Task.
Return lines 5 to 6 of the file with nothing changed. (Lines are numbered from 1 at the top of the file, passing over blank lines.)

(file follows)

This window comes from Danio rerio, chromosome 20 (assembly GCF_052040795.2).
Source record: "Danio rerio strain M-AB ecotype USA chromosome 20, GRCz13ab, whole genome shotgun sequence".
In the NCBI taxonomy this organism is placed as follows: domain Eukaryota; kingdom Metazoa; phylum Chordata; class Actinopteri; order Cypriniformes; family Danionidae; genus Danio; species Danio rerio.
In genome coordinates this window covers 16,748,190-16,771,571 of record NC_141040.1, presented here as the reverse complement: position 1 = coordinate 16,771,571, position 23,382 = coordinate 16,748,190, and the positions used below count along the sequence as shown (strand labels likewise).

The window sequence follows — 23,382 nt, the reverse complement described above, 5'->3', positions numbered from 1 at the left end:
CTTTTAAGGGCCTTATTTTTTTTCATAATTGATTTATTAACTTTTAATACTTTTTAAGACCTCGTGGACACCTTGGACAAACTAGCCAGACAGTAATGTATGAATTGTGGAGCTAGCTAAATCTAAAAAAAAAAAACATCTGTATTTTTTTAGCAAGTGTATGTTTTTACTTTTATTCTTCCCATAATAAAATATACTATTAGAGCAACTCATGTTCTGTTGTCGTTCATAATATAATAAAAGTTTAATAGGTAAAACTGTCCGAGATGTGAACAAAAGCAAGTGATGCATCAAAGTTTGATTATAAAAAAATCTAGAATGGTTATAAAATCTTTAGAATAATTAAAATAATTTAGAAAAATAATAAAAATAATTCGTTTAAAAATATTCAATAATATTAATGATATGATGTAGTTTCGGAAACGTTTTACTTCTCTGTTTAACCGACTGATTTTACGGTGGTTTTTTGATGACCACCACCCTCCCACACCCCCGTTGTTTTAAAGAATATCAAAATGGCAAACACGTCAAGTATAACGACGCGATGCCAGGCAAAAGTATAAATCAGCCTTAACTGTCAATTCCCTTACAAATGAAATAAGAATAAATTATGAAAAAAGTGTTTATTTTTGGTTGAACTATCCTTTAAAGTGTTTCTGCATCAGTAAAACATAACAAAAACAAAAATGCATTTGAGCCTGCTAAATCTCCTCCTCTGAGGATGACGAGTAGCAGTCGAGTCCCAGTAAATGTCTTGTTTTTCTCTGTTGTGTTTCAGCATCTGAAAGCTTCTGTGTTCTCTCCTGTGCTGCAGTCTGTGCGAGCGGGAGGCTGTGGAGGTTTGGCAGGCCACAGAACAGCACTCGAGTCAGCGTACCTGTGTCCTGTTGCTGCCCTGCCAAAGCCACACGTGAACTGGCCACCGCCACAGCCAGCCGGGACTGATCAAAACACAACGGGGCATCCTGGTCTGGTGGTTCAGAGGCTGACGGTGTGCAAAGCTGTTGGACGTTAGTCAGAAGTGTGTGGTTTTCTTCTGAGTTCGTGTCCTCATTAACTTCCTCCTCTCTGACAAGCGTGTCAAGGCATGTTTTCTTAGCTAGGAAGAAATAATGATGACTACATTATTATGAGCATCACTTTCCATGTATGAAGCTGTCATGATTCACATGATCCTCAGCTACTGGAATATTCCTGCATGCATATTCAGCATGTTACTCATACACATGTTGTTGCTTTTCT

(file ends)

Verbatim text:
The window sequence follows — 23,382 nt, the reverse complement described above, 5'->3', positions numbered from 1 at the left end:
CTTTTAAGGGCCTTATTTTTTTTCATAATTGATTTATTAACTTTTAATACTTTTTAAGACCTCGTGGACACCTTGGACAAACTAGCCAGACAGTAATGTATGAATTGTGGAGCTAGCTAAATCTAAAAAAAAAAAACATCTGTATTTTTTTAGCAAGTGTATGTTTTTACTTTTATTCTTCCCATAATAAAATATACTATTAGAGCAACTCATGTTCTGTTGTCGTTCATAATATAATAAAAGTTTAATAGGTAAAACTGTCCGAGATGTGAACAAAAGCAAGTGATGCATCAAAGTTTGATTATAAAAAAATCTAGAATGGTTATAAAATCTTTAGAATAATTAAAATAATTTAGAAAAATAATAAAAATAATTCGTTTAAAAATATTCAATAATATTAATGATATGATGTAGTTTCGGAAACGTTTTACTTCTCTGTTTAACCGACTGATTTTACGGTGGTTTTTTGATGACCACCACCCTCCCACACCCCCGTTGTTTTAAAGAATATCAAAATGGCAAACACGTCAAGTATAACGACGCGATGCCAGGCAAAAGTATAAATCAGCCTTAACTGTCAATTCCCTTACAAATGAAATAAGAATAAATTATGAAAAAAGTGTTTATTTTTGGTTGAACTATCCTTTAAAGTGTTTCTGCATCAGTAAAACATAACAAAAACAAAAATGCATTTGAGCCTGCTAAATCTCCTCCTCTGAGGATGACGAGTAGCAGTCGAGTCCCAGTAAATGTCTTGTTTTTCTCTGTTGTGTTTCAGCATCTGAAAGCTTCTGTGTTCTCTCCTGTGCTGCAGTCTGTGCGAGCGGGAGGCTGTGGAGGTTTGGCAGGCCACAGAACAGCACTCGAGTCAGCGTACCTGTGTCCTGTTGCTGCCCTGCCAAAGCCACACGTGAACTGGCCACCGCCACAGCCAGCCGGGACTGATCAAAACACAACGGGGCATCCTGGTCTGGTGGTTCAGAGGCTGACGGTGTGCAAAGCTGTTGGACGTTAGTCAGAAGTGTGTGGTTTTCTTCTGAGTTCGTGTCCTCATTAACTTCCTCCTCTCTGACAAGCGTGTCAAGGCATGTTTTCTTAGCTAGGAAGAAATAATGATGACTACATTATTATGAGCATCACTTTCCATGTATGAAGCTGTCATGATTCACATGATCCTCAGCTACTGGAATATTCCTGCATGCATATTCAGCATGTTACTCATACACATGTTGTTGCTTTTCT